Will Jay Z’s new men’s fragrance strike gold?

JAY Z GOLDI honestly don’t know what happens when celebrities dabble in fragrances. It’s as if their sense of reason, good taste and self-respect leaves the building faster than they leave it after a gig or PA. I sometimes suspect they only actually get a whiff of what’s done in their name for a split second between more important things like negotiating a deal to play a private gig in Qatar and opening a bag of fashion freebies.

jay-z-goldHaving said that, when I first heard that Jay Z was to release a men’s fragrance I was actually rather excited. After all, Mr Carter strikes me as a guy of considerable taste, sophistication and integrity.

So quite why he should put his name to Gold Jay Z I have no idea. It’s not that this ‘white fougère’ is horrible per se (though it does rather catch in the back of the throat) it’s that it’s so safe, pedestrian and well…generally meh.

Generic, with a sweet, slightly powdery edge, it has that nose-tingling acrid quality prevalent in so many contemporary men’s fragrances and, to my hooter anyway, smells like a curious mix of fairy cakes and stale tobacco. In its defence it’s an extremely commercial scent by the standards of the day and I quite like the cap.

All in all, I’d put it on a par with the Bond 007 fragrance in terms of sophistication, though if you’re familiar with this blog you’ll know that this is damning, not so much with faint praise, but with no praise at all. But then, what do I know? That Bond fragrance flew out of the shops faster than sh*t off a shovel.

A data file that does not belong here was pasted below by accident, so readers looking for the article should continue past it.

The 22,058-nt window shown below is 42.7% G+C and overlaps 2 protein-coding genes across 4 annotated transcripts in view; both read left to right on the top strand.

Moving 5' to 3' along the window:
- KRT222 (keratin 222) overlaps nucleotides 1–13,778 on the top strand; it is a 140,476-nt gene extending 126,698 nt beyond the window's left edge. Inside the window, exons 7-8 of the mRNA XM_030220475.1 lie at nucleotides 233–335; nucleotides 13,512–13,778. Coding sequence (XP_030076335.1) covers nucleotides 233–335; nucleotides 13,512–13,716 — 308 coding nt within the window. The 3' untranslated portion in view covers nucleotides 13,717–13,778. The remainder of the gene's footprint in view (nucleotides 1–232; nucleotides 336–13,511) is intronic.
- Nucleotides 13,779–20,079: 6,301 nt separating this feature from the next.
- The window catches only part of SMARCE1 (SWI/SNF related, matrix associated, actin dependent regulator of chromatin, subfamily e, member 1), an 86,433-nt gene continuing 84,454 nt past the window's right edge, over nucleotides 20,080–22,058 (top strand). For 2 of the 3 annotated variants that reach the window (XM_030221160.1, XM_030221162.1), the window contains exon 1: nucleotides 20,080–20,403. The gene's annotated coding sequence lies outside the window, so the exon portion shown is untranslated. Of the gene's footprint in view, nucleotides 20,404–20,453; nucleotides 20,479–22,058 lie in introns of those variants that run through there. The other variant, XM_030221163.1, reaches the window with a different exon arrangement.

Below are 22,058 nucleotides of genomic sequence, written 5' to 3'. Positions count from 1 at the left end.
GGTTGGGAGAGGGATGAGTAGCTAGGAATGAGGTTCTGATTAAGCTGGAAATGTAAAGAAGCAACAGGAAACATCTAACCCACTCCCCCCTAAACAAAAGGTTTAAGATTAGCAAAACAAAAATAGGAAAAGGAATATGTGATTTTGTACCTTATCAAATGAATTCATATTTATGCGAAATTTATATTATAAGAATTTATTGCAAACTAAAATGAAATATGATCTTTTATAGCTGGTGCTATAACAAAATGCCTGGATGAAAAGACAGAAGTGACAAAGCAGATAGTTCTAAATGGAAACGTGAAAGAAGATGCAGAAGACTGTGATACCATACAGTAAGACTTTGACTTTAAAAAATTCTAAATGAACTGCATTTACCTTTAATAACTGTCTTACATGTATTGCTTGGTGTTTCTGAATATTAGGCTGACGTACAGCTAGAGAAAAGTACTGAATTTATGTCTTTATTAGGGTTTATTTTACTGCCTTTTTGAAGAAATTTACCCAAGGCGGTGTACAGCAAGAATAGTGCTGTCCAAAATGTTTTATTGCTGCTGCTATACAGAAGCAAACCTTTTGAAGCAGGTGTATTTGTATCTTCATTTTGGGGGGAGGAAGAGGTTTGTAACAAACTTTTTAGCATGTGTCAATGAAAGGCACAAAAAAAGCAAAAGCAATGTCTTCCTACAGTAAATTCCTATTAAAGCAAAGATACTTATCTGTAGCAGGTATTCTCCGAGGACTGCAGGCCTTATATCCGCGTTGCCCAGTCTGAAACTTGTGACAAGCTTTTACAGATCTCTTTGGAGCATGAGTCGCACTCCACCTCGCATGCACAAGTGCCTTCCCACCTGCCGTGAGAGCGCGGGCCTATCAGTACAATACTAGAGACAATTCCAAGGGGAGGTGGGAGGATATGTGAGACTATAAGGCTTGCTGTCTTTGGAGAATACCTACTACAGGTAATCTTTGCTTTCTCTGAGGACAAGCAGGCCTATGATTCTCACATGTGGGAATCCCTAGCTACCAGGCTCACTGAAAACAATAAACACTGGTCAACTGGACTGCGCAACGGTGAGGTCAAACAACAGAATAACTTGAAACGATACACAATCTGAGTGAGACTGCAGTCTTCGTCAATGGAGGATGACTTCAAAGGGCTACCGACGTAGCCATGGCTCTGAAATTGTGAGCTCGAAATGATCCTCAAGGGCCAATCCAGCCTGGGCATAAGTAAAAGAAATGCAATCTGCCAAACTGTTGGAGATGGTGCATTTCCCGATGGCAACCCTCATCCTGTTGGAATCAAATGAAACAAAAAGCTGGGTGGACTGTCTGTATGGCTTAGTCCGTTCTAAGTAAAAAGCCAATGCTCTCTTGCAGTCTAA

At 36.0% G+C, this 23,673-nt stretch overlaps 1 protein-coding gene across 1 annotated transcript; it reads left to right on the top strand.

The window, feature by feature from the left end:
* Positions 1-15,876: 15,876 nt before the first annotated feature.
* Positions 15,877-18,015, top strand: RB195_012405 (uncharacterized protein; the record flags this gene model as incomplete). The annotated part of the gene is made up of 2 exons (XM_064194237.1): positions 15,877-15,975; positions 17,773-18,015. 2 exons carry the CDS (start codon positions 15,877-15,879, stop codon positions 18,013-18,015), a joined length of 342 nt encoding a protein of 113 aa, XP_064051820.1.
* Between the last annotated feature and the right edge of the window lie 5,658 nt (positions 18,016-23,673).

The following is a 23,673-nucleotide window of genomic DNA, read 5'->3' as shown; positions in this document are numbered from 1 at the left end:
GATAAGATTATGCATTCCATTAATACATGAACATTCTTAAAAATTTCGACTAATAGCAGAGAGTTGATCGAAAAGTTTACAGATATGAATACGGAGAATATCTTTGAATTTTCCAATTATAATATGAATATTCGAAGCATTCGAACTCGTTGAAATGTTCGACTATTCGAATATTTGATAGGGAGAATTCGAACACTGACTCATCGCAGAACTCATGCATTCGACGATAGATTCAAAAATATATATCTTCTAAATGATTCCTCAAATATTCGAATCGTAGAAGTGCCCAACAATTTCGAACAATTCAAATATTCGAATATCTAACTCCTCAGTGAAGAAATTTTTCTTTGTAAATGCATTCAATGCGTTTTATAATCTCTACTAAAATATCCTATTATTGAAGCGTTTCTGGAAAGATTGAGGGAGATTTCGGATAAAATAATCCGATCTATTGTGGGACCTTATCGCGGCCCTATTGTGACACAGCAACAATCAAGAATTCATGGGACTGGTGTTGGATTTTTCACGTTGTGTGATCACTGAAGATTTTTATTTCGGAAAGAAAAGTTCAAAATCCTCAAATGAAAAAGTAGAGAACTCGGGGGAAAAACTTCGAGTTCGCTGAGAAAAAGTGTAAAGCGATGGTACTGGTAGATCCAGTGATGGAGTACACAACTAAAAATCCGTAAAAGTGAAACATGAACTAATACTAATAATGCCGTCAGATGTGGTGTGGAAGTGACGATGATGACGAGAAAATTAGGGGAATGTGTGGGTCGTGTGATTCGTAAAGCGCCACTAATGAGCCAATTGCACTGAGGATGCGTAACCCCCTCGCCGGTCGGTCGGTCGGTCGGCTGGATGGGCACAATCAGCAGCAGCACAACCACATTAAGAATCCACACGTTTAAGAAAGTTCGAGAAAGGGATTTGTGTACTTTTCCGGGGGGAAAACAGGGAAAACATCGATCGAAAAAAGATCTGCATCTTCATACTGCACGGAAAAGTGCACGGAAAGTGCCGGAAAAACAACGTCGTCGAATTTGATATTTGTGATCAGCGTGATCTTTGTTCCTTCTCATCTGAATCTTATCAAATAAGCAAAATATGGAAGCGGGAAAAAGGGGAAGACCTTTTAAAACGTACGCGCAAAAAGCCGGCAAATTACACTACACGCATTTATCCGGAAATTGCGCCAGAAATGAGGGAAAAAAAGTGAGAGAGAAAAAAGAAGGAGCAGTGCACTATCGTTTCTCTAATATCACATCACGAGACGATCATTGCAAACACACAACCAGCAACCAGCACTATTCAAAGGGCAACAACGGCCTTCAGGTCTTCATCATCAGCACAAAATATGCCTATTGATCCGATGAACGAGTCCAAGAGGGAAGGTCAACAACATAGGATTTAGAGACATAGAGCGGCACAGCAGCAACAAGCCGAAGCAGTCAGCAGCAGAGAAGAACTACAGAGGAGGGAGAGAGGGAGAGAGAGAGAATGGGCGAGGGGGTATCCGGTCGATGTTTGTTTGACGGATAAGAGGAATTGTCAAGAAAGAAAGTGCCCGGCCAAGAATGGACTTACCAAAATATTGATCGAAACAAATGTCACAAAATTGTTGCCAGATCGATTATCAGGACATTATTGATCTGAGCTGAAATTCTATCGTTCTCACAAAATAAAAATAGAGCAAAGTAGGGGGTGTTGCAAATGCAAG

The notes

Top Yellow ginger, white cardamon, grapefruit, blueberry

Middle Violet leaf, cypress, lavender, vetiver, pink pepper

Base Golden amber, patchouli, teak, bourbon vanilla

Gold Jay Z debuts in Superdrug on 12 February priced £25 for 30ml eau de toilette spray.

Black & White Pomade celebrates 90 yrs of immaculate hairdressing

Given the fact that I’m ‘thin of thatch’ reviewing hair stying products is always a challenge for me so thesedays I tend to have an army of men (well one) who I rope in to test them for me. I think of it as hairdressing by proxy.

Anyway, Black & White’s near legendary pomade needs no introduction (it graced the quiffs of Elvis and James Dean) and this year it celebrates its 90th birthday which is why one ended up on my doorstep the other week. My tester reckons it’s his favourite styling product ever (in fairness he was already a huge fan) but given the fact that it’s still here after all these years who cares? Time has been the true test of its efficacy.

It’s pliable, remouldable and perfect for styles where you want a glossy finish. What’s more, the Limited Edition 90th Anniversary version is a gorgeous thing to have, featuring, as it does, the original 1920s label design. Slick. Literally.

Available from Boots and Superdrug, priced £7.95 for 200ml. For more info go to www.blackandwhitewax.com